Appeal from the United States District Court for the Central District of Illinois, Peoria Division, No. 86-1133--Michael M. Mihm, Judge.
Flaum and Ripple, Circuit Judges, and Eschbach, Senior Circuit Judge.
On June 13, 1986, the United States District Court for the Central District of Illinois entered a default judgment in favor of North Central Illinois Laborers' District Council, Local 1203 ("North Central") and against S. J. Groves & Sons Company, Inc. ("S. J. Groves"). S. J. Groves filed a motion seeliing to have the default judgment set aside under Federal Rules of Civil Procedure 60(b)(1) and 55(b)(2). The district court denied the motion. We affirm.
On July 8, 1985, North Central filed a grievance alleging that S. J. Groves violated the parties' collective bargaining agreement. Specifically, North Central alleged that crews which included non-union employees performed "dismantling" work on the "LaSalle Bridge Project." The parties' collective bargaining agreement specified that only union members were to perform this type of work. On April 8, 1986, attorneys for S. J. Groves and North Central appeared before an arbitrator to resolve the grievance. S. J. Groves' attorney, Mr. Kaplan, contested the arbitrability of the grievance. Evidence was presented to the arbitrator, including the testimony of four witnesses, on the issue of the arbitrability of the grievance. On May 5, 1986, S. J. Groves moved for dismissal of the grievance on the grounds that the arbitrability of the grievance was a question to be resolved by the federal courts.
On May 8, 1986, North Central's counsel, Mr. Stuckel, agreed to stay the arbitration proceedings pending a judicial decision on the arbitrability of the grievance. On the same day, North Central filed suit in federal district court seeking to compel S. J. Groves to submit the grievance to arbitration. S. J. Groves was properly served with a copy of the complaint and the summons in accordance with Federal Rule of Civil Procedure 4(d)(3) on May 21, 1986. S. J. Groves' in-house legal staff overlooked the notice and took no action in response to it. On June 13, 1986, the district court entered a judgment and an "order for default" directing S. J. Groves to submit the grievance to arbitration.*fn1 Mr. Stuckel mailed a copy of the default judgment to the company's registered agent on June 18, 1986. On July 9, 1986, S. J. Groves discovered the default judgment and notified Mr. Kaplan. Five days later*fn2 Mr. Kaplan filed a motion for relief from the default judgment under Rules 60(b) and 55(c). On May 18, 1987, the district court denied this motion. S. J. Groves appeals.
S. J. Groves' motion to vacate the default judgment was predicated in part on Rule 60(b)(1) of the Federal Rules of Civil Procedure.*fn3 Rule 60(b)(1) states that a court, upon motion by the party against whom judgment is entered, "may relieve [the] party or [the] party's legal representative from a final judgment" for "mistake, inadvertence, surprise, or excusable neglect. . . ." (emphasis added).*fn4 S. J. Groves argues that its in-house counsel's failure to take action was due to mistake, inadvertence and excusable neglect within the scope of Rule 60(b)(1). The company states:
It is to be noted that the in-house legal staff of S. J. Groves was small, consisting of only two attorneys. At the time in question, one of the attorneys was disabled, and the entire burden of disposing of incoming legal documents devolved on one individual, Michael P. Katz. Amid the pressure, confusion, and increased workload caused by this situation [North Central's] complaint was inadvertently overlooked by the clerical staff until it was brought to Mr. Katz' attention on July 9, 1986.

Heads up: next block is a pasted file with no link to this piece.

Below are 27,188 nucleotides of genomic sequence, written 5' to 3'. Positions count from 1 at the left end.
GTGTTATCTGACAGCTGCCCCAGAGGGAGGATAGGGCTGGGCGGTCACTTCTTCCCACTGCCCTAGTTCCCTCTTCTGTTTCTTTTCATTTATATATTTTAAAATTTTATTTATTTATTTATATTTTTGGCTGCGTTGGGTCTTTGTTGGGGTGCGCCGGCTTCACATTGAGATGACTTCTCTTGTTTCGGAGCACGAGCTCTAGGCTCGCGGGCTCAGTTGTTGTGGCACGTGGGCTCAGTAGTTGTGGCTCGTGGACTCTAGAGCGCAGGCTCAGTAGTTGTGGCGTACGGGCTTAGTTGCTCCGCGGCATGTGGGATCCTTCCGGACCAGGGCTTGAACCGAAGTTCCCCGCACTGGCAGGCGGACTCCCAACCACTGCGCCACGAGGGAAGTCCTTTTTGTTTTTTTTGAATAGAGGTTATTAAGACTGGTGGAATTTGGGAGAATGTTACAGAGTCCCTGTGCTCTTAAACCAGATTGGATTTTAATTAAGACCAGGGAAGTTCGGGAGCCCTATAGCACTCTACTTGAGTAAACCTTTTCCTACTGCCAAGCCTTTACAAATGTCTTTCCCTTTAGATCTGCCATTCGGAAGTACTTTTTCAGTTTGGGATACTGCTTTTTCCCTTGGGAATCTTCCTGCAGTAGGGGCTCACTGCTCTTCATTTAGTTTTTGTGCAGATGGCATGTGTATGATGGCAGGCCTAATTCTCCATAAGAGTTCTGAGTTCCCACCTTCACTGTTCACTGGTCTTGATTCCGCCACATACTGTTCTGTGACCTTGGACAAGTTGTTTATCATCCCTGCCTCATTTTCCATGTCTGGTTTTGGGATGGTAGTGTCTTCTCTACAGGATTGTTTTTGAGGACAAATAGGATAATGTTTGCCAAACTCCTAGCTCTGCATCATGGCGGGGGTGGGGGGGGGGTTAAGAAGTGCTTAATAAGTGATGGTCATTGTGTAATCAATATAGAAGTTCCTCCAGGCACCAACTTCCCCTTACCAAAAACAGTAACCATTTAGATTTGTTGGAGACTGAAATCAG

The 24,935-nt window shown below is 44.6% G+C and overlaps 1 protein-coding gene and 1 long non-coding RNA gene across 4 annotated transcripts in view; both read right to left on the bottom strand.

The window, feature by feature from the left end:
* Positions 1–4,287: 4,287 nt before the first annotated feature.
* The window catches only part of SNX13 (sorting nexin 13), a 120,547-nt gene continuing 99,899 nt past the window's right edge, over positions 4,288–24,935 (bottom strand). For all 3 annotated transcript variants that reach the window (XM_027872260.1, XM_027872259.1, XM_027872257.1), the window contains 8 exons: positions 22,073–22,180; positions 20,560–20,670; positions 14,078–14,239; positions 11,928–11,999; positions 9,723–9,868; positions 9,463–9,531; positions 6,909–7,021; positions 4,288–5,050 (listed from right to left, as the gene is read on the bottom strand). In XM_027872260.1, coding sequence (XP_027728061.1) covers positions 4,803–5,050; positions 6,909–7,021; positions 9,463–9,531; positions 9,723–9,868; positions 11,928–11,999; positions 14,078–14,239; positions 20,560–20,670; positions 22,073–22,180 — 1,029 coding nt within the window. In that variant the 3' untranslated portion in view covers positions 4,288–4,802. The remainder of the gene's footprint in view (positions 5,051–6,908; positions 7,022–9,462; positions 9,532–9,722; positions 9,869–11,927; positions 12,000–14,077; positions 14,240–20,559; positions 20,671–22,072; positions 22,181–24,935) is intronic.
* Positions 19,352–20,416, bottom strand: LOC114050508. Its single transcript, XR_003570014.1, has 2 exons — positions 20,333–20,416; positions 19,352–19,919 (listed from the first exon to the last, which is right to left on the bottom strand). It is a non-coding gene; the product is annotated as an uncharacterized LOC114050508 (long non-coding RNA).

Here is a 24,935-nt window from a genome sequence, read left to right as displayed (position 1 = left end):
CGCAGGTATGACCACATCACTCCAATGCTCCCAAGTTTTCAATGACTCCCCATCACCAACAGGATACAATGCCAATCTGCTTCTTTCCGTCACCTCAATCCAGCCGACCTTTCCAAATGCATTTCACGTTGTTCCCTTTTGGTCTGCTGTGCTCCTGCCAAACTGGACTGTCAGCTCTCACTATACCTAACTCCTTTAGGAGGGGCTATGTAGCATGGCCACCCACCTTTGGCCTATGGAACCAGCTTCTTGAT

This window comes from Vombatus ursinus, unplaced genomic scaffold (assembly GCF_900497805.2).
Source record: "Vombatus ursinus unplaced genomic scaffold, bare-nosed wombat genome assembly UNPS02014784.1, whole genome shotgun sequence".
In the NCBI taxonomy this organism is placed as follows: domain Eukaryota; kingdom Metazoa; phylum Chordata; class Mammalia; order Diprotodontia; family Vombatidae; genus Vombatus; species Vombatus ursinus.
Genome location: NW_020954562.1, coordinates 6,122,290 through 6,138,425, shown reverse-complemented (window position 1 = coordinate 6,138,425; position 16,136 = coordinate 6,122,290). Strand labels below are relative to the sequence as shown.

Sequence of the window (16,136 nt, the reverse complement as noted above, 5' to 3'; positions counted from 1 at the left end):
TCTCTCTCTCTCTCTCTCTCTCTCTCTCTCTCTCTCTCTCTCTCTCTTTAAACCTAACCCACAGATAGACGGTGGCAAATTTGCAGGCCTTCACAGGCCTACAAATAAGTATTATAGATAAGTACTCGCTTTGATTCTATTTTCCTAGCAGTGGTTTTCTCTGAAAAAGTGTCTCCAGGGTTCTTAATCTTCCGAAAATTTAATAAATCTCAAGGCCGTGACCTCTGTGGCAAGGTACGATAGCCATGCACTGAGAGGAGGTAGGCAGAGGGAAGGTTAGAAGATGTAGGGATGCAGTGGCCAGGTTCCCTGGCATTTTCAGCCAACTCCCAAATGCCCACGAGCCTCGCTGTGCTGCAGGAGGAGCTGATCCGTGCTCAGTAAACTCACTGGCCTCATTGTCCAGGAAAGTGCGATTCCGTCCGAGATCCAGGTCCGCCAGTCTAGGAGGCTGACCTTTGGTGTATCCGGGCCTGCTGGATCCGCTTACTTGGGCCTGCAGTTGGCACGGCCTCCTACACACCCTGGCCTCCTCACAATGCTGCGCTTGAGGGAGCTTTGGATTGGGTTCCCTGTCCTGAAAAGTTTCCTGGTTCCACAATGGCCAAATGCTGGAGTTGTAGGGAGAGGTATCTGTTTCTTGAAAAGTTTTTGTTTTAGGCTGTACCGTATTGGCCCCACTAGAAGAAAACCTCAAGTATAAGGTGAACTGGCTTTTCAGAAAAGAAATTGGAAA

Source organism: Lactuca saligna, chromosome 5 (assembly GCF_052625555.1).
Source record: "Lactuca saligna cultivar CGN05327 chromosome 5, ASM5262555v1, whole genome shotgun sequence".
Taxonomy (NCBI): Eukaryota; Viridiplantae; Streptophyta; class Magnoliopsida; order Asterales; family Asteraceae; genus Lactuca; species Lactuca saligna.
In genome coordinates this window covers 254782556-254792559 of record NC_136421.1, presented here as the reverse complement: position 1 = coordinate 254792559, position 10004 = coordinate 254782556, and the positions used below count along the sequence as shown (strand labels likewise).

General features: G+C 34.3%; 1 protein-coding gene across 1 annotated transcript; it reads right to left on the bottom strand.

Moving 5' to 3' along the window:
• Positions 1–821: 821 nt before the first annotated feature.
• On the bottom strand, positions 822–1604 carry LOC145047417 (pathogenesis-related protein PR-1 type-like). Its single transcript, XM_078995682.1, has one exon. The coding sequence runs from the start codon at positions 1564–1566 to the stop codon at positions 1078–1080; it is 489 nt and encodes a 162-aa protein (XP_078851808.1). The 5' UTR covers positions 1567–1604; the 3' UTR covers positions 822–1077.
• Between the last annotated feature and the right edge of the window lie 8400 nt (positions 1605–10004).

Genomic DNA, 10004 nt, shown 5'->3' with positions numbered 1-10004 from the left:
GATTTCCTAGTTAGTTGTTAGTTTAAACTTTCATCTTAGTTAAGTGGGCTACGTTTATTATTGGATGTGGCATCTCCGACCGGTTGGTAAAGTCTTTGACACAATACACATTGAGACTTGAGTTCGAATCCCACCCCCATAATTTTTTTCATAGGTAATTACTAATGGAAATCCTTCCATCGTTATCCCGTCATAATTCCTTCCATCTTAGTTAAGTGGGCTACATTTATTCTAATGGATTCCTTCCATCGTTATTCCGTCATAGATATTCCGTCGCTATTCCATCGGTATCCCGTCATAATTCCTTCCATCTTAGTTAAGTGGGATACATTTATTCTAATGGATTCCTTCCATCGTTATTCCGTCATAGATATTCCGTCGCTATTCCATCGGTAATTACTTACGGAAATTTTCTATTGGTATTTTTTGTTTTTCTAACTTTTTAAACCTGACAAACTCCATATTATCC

Appellant's Brief at 7. The district court, however, concluded that S. J. Groves was not entitled to relief under Rule 60(b)(1). The court reasoned that "[S. J.] Groves' in-house counsel's failure to discover North Central's properly executed service of process and ensure that an appearance was entered on behalf of Groves for a period of seven weeks may have been inadvertent, but is not excusable."*fn5 North Central Illinois Laborers' District Council, Local 1203 v. S. J. Groves & Sons Co., No. 86-1133, slip op. at 6 (C.D.Ill. May 18, 1987) (order denying motion to set aside default judgment) (emphasis in original). The district court therefore denied the company's motion for relief.
Motions to set aside a default judgment under Rule 60(b) require a court to reconcile the goal of permitting the defaulting party an opportunity to contest the merits of the dispute with the practical requirements of judicial administration. "A default judgment, like a dismissal, is a harsh sanction which should usually be employed only in extreme situations, or when less drastic sanctions have proven unavailable." Ellingsworth v. Chrysler, 665 F.Zd 180, 185 (7th Cir. 1981). We have recently re-affirmed that "this circuit has a well-established policy favoring a trial on the merits over a default judgment." Passarella v. Hilton Int'l Co., 810 F.2d 674, 675 (7th Cir. 1987). District courts, however, have a responsibility to keep their court calendars as current as possible. Kagan v. Caterpillar Tractor Co., 795 F.2d 601, 608 (7th Cir. 1986) (setting forth statistics as to caseload of district courts). This responsibility requires compliance with the rules of procedure and finality of judgment. Tolliver v. Northrop Corp., 786 F.2d 316, 318 (7th Cir. 1986). "In order for the default judgment to be an effective deterrent against irresponsible conduct in litigation, relief from a default judgment under Rule 60(b) must be perceived as an exceptional remedy." C.K.S. Engineers, Inc. v. White Mountain Gypsum Co., 726 F.2d 1202, 1206 (7th Cir. 1984). Because the balancing of these competing interests ...